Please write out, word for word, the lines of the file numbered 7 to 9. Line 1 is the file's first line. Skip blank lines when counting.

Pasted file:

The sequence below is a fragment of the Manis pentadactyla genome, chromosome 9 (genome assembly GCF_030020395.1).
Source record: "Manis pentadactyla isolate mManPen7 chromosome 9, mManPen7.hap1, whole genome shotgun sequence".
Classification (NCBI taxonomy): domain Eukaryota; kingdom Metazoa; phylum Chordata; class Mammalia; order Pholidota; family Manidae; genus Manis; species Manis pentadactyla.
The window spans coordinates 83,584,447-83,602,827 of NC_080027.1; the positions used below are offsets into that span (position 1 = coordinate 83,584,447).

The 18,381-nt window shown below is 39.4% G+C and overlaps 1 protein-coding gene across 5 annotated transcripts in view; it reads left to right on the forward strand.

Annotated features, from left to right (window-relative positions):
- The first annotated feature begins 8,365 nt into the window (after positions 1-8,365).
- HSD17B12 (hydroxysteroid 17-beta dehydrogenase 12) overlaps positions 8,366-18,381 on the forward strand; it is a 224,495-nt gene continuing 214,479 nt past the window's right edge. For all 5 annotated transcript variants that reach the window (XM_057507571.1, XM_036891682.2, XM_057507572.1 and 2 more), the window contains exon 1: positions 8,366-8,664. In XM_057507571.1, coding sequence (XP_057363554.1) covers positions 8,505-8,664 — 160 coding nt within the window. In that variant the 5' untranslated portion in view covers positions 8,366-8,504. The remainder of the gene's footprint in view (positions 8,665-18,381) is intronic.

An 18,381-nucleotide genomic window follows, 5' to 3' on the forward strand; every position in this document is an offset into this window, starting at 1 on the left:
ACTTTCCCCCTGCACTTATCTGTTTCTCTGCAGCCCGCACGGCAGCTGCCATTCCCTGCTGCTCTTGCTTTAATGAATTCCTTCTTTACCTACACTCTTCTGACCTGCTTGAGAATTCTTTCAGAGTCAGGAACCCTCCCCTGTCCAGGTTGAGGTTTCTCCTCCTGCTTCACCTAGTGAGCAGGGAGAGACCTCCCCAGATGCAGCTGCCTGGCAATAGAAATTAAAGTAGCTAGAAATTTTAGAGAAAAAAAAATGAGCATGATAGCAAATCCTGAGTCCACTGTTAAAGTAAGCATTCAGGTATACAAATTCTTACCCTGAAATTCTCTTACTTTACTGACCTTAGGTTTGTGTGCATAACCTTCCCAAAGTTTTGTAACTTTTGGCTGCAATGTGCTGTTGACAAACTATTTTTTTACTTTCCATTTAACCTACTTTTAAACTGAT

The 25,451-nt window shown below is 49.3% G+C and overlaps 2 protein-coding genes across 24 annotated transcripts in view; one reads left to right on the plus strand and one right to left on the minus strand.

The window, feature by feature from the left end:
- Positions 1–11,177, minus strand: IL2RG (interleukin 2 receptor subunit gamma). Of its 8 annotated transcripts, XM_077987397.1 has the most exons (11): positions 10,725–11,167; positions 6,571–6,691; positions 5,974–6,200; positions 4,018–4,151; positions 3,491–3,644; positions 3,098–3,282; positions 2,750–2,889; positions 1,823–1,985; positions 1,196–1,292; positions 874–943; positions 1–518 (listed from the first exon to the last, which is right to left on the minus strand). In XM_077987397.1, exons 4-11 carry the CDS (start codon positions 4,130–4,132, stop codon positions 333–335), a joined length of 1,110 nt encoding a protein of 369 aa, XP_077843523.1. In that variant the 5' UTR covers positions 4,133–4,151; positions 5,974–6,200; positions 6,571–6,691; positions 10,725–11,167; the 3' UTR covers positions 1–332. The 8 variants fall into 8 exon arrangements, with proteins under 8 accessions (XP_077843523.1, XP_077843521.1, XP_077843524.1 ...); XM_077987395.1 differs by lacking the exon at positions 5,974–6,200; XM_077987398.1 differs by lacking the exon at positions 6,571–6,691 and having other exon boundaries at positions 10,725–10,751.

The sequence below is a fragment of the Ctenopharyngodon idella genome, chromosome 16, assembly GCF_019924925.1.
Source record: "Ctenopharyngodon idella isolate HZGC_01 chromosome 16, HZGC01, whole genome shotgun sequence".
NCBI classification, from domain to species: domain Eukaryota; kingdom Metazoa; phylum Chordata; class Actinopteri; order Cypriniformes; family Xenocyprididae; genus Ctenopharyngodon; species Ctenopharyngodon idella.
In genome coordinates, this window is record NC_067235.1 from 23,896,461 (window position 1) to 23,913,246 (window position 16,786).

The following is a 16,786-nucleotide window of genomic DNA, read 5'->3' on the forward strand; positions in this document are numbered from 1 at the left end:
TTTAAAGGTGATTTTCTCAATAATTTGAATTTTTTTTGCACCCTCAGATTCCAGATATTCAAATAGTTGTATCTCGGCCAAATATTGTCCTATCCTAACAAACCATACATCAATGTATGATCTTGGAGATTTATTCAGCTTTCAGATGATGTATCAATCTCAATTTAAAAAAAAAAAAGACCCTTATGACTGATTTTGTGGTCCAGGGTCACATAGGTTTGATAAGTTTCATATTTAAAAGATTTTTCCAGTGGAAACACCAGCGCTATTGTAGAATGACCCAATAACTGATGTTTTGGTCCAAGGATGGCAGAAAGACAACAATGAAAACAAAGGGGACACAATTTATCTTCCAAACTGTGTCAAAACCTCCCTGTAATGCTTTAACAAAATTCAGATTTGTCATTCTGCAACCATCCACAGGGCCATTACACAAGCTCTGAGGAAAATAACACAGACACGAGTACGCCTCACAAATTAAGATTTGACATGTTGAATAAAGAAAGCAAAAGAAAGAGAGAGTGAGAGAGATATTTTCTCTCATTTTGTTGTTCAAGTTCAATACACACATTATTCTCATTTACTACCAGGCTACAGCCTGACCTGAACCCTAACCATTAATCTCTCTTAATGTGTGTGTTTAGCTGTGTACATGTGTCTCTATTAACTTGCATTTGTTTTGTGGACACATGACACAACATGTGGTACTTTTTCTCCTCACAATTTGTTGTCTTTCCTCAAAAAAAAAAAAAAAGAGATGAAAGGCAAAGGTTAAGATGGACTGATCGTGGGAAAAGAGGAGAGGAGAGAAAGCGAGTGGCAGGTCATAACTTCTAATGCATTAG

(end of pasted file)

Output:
- The first annotated feature begins 8,365 nt into the window (after positions 1-8,365).
- HSD17B12 (hydroxysteroid 17-beta dehydrogenase 12) overlaps positions 8,366-18,381 on the forward strand; it is a 224,495-nt gene continuing 214,479 nt past the window's right edge. For all 5 annotated transcript variants that reach the window (XM_057507571.1, XM_036891682.2, XM_057507572.1 and 2 more), the window contains exon 1: positions 8,366-8,664. In XM_057507571.1, coding sequence (XP_057363554.1) covers positions 8,505-8,664 — 160 coding nt within the window. In that variant the 5' untranslated portion in view covers positions 8,366-8,504. The remainder of the gene's footprint in view (positions 8,665-18,381) is intronic.

An 18,381-nucleotide genomic window follows, 5' to 3' on the forward strand; every position in this document is an offset into this window, starting at 1 on the left: